The American University of Beirut No Longer Deserves America’s Financial Support

American University of Beirut (Aziz Taher/Reuters)
Liberalizing the Middle East is a worthy goal, but the AUB has ceased to serve it.

NRPLUS MEMBER ARTICLE R ecent events in America’s newsrooms have shown that left-wing radicalism extends beyond our universities. But is the United States inadvertently sponsoring a more nefarious campus radicalism abroad? Each year, the U.S. sends millions of dollars to the American University of Beirut (AUB), a liberal-arts institution founded by Protestant missionaries in 1866 and based in Lebanon’s capital. The Washington Post’s David Ignatius recently argued that it is in America’s “moral and strategic interest” to support the AUB. Yet the university’s contemporary record raises serious questions about the wisdom of continuing to provide such support.

In recent years, the AUB has been accused of providing material aid to Hezbollah, a designated terrorist organization at odds with U.S. interests. Hezbollah, an Iran-backed militia group, is the political kingmaker in Lebanon. It is also responsible for international terrorism — including attacks on U.S. military personnel and Jewish communities worldwide — and war crimes committed in support of Bashar al-Assad’s Syrian regime, violence for which it now faces new U.S. sanctions under the Caesar Act. From 2007 to 2016, the American University of Beirut allegedly provided material support to Hezbollah in the form of media training granted to reporters from two Lebanese outlets under U.S. sanctions for their ties to the group. It also provided a link to a Hezbollah-affiliated NGO, Jihad al-Binaa, in an online database. The AUB paid $700,000 to settle a lawsuit alleging that in both cases its actions had violated the terms of its USAID grant. (As of 2018, USAID had granted the AUB at least $66 million.)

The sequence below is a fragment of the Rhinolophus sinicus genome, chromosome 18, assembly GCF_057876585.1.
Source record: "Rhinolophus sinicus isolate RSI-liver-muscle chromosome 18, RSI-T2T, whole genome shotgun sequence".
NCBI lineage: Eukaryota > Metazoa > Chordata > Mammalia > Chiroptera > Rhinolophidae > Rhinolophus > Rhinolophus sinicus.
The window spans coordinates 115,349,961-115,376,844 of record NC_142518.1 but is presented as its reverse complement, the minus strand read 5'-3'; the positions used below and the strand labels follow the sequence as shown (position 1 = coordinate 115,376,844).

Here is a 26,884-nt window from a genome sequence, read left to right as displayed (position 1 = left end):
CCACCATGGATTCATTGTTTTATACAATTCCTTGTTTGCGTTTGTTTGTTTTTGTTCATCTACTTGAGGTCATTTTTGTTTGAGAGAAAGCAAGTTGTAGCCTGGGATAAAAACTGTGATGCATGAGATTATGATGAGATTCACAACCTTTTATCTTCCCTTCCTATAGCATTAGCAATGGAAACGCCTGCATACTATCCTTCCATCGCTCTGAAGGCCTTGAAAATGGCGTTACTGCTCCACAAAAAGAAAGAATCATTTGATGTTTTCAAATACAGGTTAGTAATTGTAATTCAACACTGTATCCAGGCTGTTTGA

As a result of political turmoil in Lebanon and the economic repercussions of COVID-19, the AUB is now facing severe financial difficulties. The university’s president, Fadlo Khuri, issued a personal plea for donations in a May interview with Arab News, explaining that the pandemic represented an existential crisis. He has already announced plans to dismiss 25 percent of the university’s staff. In response, Ignatius has called on the United States to rescue the AUB from financial oblivion. But should it?

Ignatius’s article echoes a long-standing dream that Lebanon could one day become a moderate American ally. The AUB was once the sole purveyor of an American-style university curriculum in the Middle East, home to scholars who sought to promote liberal education and thought. In 1871, Daniel Bliss, the university’s founding president, gave a speech touting its diversity:

This College is for all conditions and classes of men without regard to color, nationality, race or religion. A man white, black, or yellow; Christian, Jew, Mohammedan or heathen, may enter and enjoy all the advantages of this institution for three, four, or eight years; and go out believing in one God, in many gods, or no God.